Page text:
The development of offshore wind energy in EU countries is associated with the need to speed up the issuance of permits for the construction of wind farms. The offshore wind industry has long stressed that the lack of fast and common procedures is one of the main bottlenecks that could prevent ambitious plans for 2030 and 2050 from being achieved. In this respect, in any event, national law must comply with the EU energy legal framework and State aid rules. This was also the subject of the European Commission’s response, published on 8 November this year. to a parliamentary question from the long-standing chair of the parliamentary committee on Industry and Energy (ITRE) MEP Jerzy Buzek on the conditions for development of the Polish offshore wind market.
The example of Poland is closely observed not only by EU institutions but also by participants of other markets in the European Union where this sector has a huge potential. The ongoing work in Warsaw on the criteria for investor participation in the second phase of support – for 2025 and 2027 – raises serious doubts about guaranteeing equal and non-discriminatory access to the auctions. Hence, the question to the European Commission – which in response has explicitly indicated that it is following closely the process of establishing regulations presented by the Polish Ministry of Infrastructure, which lists criteria for granting permits to investors for the location of offshore wind farms, as well as examining compliance with EU legislation. In particular, the EC checks compliance with the Renewable Energy Directive (REDII), as well as the Electricity Directive. EU rules require that for any national regulation of licensing, certification and concession procedures, countries must ensure that the rules are objective, transparent, proportionate and non-discriminatory towards applicants. This also applies to the rules of granting support for RES. In his comments to BalticWind.EU, MEP Buzek indicated that:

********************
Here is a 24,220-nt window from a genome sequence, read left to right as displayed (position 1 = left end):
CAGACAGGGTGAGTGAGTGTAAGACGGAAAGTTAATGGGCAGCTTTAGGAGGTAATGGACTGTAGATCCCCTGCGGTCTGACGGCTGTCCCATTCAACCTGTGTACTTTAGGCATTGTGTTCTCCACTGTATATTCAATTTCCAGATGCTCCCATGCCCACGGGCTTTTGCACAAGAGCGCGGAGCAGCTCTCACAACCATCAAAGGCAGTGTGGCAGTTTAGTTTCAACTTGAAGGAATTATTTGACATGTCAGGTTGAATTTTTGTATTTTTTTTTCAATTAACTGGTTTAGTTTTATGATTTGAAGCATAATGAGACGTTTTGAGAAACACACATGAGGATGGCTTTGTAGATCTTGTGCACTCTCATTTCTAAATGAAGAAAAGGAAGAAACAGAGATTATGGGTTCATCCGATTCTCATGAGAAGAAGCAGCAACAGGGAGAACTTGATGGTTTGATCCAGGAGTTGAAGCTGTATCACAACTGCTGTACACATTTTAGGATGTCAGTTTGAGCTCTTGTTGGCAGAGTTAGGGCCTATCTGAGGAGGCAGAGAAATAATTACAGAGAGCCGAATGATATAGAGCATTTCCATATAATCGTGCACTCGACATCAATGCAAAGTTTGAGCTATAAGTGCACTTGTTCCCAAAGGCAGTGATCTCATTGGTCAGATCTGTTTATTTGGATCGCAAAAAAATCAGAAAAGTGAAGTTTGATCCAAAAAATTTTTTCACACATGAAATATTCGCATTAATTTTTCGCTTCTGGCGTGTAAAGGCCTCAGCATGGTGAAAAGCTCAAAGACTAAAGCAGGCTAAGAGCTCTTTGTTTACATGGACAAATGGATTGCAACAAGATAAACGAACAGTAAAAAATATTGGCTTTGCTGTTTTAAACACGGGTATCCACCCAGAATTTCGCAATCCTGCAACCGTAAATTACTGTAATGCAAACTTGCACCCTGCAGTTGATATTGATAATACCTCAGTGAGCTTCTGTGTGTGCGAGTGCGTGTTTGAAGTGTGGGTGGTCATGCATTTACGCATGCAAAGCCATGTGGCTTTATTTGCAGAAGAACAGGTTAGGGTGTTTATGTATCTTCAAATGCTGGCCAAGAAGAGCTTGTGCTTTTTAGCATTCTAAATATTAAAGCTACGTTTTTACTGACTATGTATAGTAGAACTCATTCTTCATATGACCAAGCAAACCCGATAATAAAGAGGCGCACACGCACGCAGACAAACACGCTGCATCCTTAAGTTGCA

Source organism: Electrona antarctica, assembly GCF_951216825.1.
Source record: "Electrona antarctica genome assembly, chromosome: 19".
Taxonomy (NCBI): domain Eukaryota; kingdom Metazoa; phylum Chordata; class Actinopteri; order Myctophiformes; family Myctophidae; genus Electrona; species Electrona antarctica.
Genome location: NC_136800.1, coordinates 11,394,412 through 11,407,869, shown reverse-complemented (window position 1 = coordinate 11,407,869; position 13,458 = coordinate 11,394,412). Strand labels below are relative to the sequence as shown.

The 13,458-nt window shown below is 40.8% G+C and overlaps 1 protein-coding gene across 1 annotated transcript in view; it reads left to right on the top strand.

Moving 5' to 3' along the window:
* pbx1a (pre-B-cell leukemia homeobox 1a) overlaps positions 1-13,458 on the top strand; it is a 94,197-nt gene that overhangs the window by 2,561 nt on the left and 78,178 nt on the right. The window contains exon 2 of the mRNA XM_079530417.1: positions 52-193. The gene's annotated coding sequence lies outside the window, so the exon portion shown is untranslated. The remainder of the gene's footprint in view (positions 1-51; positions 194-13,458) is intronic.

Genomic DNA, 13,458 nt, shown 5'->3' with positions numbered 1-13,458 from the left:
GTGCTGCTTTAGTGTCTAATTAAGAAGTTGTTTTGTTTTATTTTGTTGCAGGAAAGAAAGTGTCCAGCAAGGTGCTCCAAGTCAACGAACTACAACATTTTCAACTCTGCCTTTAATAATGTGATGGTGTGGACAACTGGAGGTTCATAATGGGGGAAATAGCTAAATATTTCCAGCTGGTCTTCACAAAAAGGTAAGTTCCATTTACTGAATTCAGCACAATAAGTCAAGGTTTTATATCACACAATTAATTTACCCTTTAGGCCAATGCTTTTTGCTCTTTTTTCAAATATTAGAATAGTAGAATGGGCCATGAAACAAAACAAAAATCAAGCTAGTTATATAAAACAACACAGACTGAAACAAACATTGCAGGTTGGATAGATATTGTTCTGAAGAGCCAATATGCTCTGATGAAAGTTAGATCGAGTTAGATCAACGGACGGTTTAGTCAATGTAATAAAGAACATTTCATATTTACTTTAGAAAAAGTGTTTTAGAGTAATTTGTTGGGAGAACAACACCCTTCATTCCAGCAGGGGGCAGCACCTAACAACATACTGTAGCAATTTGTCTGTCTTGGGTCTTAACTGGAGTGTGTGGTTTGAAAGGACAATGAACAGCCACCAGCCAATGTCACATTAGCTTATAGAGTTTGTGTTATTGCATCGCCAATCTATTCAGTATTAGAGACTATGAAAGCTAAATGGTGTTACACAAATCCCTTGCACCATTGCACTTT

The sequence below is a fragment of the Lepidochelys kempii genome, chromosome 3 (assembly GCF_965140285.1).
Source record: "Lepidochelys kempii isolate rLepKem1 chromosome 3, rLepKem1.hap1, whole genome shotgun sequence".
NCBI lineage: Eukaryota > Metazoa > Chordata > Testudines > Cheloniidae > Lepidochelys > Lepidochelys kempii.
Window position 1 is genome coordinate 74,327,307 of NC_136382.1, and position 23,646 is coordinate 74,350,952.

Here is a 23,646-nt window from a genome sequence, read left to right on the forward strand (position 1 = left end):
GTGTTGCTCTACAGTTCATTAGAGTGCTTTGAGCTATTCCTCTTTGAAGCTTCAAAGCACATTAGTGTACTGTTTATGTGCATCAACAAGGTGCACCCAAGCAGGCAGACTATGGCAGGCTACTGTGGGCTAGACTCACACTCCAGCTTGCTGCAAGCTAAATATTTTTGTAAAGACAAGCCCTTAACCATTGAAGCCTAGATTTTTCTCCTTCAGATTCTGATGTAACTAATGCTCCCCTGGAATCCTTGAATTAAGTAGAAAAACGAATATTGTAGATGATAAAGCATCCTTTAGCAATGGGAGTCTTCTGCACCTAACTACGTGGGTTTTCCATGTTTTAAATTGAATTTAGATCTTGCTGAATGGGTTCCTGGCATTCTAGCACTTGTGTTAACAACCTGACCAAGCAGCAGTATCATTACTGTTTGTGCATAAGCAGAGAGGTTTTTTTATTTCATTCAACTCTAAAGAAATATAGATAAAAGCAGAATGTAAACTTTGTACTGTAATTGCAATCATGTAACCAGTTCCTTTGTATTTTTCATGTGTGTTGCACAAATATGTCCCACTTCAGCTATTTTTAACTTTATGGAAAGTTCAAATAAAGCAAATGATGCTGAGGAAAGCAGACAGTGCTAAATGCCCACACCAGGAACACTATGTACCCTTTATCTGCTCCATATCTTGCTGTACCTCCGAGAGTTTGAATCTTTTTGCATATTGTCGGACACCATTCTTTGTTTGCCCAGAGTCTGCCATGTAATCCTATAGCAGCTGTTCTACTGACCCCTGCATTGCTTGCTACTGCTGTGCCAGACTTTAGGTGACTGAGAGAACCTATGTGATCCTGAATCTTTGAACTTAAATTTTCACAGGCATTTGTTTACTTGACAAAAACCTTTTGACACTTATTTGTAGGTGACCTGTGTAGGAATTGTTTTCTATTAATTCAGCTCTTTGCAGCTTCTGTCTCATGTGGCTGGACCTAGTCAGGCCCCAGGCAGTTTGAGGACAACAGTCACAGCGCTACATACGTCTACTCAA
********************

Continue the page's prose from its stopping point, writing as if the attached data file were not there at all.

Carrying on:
“The European Green Deal, including the European Union’s greenhouse gas emission reduction goals for 2030 and 2050, will only be achieved if all Member States contribute. In this context, for Poland it will be key to use among others full potential of the Baltic Sea and to boost development of offshore wind energy. However, it has to be done with full respect for EU law, rules and spirit of the EU internal energy market, free and fair competition as well as equal and non-discriminatory rules of the game for all investors. The end does not justify the means!”
The European Commission has indicated that it intends to hold discussions with the Polish authorities once its analysis is complete. Undoubtedly, the final solutions adopted by the Polish government will have to comply with EU law in order to enter into force effectively. This is in the interest of the entities that the government wishes to prefer so that they can be assured that the permits granted will not be challenged and taken away due to legal flaws in the process. This example highlights the need for more detailed permitting rules that are consistent for investors in EU markets. It is also important to create such conditions for investors that will accelerate investment development while respecting local conditions and competition rules.